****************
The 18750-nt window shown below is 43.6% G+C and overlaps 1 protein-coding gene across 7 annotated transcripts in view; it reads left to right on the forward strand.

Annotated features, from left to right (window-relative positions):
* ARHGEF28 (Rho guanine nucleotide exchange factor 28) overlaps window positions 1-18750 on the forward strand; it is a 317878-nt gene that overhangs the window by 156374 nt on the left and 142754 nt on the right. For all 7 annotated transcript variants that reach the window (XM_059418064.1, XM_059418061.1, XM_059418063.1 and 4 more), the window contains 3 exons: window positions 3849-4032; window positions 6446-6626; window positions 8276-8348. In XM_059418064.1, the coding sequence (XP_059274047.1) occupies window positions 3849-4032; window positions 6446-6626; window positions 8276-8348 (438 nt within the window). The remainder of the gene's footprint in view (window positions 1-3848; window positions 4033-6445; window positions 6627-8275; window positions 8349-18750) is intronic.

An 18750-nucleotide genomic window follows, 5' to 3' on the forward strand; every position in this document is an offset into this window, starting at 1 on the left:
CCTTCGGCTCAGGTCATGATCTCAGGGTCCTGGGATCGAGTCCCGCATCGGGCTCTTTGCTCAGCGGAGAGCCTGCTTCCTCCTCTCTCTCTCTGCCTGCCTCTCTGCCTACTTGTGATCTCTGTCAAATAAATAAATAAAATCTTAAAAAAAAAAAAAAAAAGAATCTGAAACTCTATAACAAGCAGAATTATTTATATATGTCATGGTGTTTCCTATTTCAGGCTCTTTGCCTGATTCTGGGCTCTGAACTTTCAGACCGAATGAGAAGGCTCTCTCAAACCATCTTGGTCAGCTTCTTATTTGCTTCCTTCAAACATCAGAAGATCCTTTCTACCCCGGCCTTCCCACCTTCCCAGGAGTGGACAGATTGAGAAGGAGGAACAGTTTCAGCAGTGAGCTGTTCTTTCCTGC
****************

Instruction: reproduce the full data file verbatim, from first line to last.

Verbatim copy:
The 18750-nt window shown below is 43.6% G+C and overlaps 1 protein-coding gene across 7 annotated transcripts in view; it reads left to right on the forward strand.

Annotated features, from left to right (window-relative positions):
* ARHGEF28 (Rho guanine nucleotide exchange factor 28) overlaps window positions 1-18750 on the forward strand; it is a 317878-nt gene that overhangs the window by 156374 nt on the left and 142754 nt on the right. For all 7 annotated transcript variants that reach the window (XM_059418064.1, XM_059418061.1, XM_059418063.1 and 4 more), the window contains 3 exons: window positions 3849-4032; window positions 6446-6626; window positions 8276-8348. In XM_059418064.1, the coding sequence (XP_059274047.1) occupies window positions 3849-4032; window positions 6446-6626; window positions 8276-8348 (438 nt within the window). The remainder of the gene's footprint in view (window positions 1-3848; window positions 4033-6445; window positions 6627-8275; window positions 8349-18750) is intronic.

An 18750-nucleotide genomic window follows, 5' to 3' on the forward strand; every position in this document is an offset into this window, starting at 1 on the left:
CCTTCGGCTCAGGTCATGATCTCAGGGTCCTGGGATCGAGTCCCGCATCGGGCTCTTTGCTCAGCGGAGAGCCTGCTTCCTCCTCTCTCTCTCTGCCTGCCTCTCTGCCTACTTGTGATCTCTGTCAAATAAATAAATAAAATCTTAAAAAAAAAAAAAAAAAGAATCTGAAACTCTATAACAAGCAGAATTATTTATATATGTCATGGTGTTTCCTATTTCAGGCTCTTTGCCTGATTCTGGGCTCTGAACTTTCAGACCGAATGAGAAGGCTCTCTCAAACCATCTTGGTCAGCTTCTTATTTGCTTCCTTCAAACATCAGAAGATCCTTTCTACCCCGGCCTTCCCACCTTCCCAGGAGTGGACAGATTGAGAAGGAGGAACAGTTTCAGCAGTGAGCTGTTCTTTCCTGC